Study guides

Q: What is the fifth non-zero multiple of a number that is the LCM of 6 and 8?

Write your answer...

Submit

Related questions

Every nonzero number has multiples. Every set of nonzero numbers has an LCM.

It is a multiple, and possibly could be the LCM.

That's the least common multiple, or LCM.

The LCM is 2x.

That's the least common multiple, or LCM.

The LCM is the multiple.

All nonzero numbers have multiples. Any two numbers will have an infinite number of multiples in common. The smallest of these is known as the least common multiple, or LCM.

If one number is a multiple of another, then their LCM is the larger number.

lcm(2, 7) = 14 5th multiple is 5 x 14 = 70

It would help to have that other number. If the other number is a multiple of 3, the LCM is that number. If it is not a multiple of 3, the LCM is 3 times that number.

The LCM is the multiple.

Unless the other number is a multiple of 7, the LCM will be the product of the two. If the other number is a multiple of 7, the LCM will be the other number.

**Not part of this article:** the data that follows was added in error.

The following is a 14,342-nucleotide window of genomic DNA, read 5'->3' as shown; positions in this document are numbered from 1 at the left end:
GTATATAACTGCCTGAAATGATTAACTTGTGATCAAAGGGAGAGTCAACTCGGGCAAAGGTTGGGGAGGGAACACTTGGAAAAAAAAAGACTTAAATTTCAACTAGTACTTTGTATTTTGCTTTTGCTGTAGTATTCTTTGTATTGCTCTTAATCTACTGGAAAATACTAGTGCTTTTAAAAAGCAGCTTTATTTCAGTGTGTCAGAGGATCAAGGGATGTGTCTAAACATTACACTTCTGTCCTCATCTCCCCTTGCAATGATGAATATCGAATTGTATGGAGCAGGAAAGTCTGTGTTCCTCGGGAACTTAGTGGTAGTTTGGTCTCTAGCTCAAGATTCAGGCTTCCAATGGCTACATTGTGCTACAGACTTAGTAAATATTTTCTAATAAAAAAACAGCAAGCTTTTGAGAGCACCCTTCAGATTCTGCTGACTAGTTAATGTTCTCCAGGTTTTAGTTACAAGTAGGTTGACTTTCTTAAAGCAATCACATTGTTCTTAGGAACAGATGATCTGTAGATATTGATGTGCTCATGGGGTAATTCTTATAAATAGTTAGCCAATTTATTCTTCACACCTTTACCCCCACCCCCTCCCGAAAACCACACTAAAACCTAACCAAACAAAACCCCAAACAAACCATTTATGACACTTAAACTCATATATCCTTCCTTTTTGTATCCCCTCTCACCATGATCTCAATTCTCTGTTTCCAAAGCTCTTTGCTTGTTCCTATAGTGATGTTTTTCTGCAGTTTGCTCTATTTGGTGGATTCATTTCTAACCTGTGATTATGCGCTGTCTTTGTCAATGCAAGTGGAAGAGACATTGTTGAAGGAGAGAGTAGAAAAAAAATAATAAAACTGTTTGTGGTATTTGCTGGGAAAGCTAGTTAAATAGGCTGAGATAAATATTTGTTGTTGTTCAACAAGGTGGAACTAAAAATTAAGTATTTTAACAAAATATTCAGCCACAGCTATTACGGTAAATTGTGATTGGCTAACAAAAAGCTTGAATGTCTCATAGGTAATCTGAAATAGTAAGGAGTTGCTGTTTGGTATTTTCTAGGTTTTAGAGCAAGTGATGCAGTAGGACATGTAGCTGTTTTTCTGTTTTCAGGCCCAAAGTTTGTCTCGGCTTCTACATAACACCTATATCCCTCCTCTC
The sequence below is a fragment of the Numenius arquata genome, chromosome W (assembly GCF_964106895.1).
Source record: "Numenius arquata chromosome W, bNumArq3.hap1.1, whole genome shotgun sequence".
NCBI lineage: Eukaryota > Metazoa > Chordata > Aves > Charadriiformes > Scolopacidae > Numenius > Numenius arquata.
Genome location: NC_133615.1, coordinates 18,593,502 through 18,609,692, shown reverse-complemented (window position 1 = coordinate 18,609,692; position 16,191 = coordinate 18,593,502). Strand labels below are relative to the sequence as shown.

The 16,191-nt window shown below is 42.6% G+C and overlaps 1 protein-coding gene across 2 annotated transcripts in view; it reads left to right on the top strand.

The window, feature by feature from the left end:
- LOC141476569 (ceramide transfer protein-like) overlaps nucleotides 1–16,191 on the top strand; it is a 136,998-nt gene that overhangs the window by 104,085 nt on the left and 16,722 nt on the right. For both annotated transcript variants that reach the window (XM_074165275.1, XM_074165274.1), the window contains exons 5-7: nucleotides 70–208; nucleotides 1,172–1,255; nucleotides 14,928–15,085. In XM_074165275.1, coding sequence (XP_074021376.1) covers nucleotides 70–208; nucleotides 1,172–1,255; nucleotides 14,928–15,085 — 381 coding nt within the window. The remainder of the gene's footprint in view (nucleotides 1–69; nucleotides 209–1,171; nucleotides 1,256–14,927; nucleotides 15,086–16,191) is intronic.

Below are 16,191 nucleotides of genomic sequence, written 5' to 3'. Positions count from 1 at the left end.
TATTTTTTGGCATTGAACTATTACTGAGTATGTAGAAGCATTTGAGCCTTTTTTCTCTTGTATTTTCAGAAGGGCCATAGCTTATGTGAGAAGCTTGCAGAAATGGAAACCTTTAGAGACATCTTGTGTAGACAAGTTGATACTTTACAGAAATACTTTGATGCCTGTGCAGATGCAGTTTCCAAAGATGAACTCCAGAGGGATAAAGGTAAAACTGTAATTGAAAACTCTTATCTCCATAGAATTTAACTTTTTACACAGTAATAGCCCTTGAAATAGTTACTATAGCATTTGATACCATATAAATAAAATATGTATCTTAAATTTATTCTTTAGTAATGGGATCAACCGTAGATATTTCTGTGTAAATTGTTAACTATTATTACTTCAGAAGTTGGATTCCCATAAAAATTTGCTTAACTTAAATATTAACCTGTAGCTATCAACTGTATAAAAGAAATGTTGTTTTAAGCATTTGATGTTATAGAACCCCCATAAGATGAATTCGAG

If the other number is a multiple of 5, it will be the LCM. If not, the LCM will be their product.

Yes, and of the composite number. LCM stands for Least Common Multiple. It's a multiple that's common to both of them.

The LCM is the one that is the multiple.

The LCM is the larger number.

The LCM is the greater number.

The LCM is the larger number.

The LCM is the larger number.

The LCM is the larger number.

Since 420 is a multiple of 15, it is automatically the LCM.

The least common multiple (LCM) refers to a multiple that is COMMON to two or more numbers. You have only one number in the question! The least multiple of a number is itself.

The least common multiple (LCM) refers to a multiple that is COMMON to two or more numbers. You have only one number in the question! The least multiple of a number is itself.

The least common multiple (LCM) refers to a multiple that is COMMON to two or more numbers. You have only one number in the question! The least multiple of a number is itself.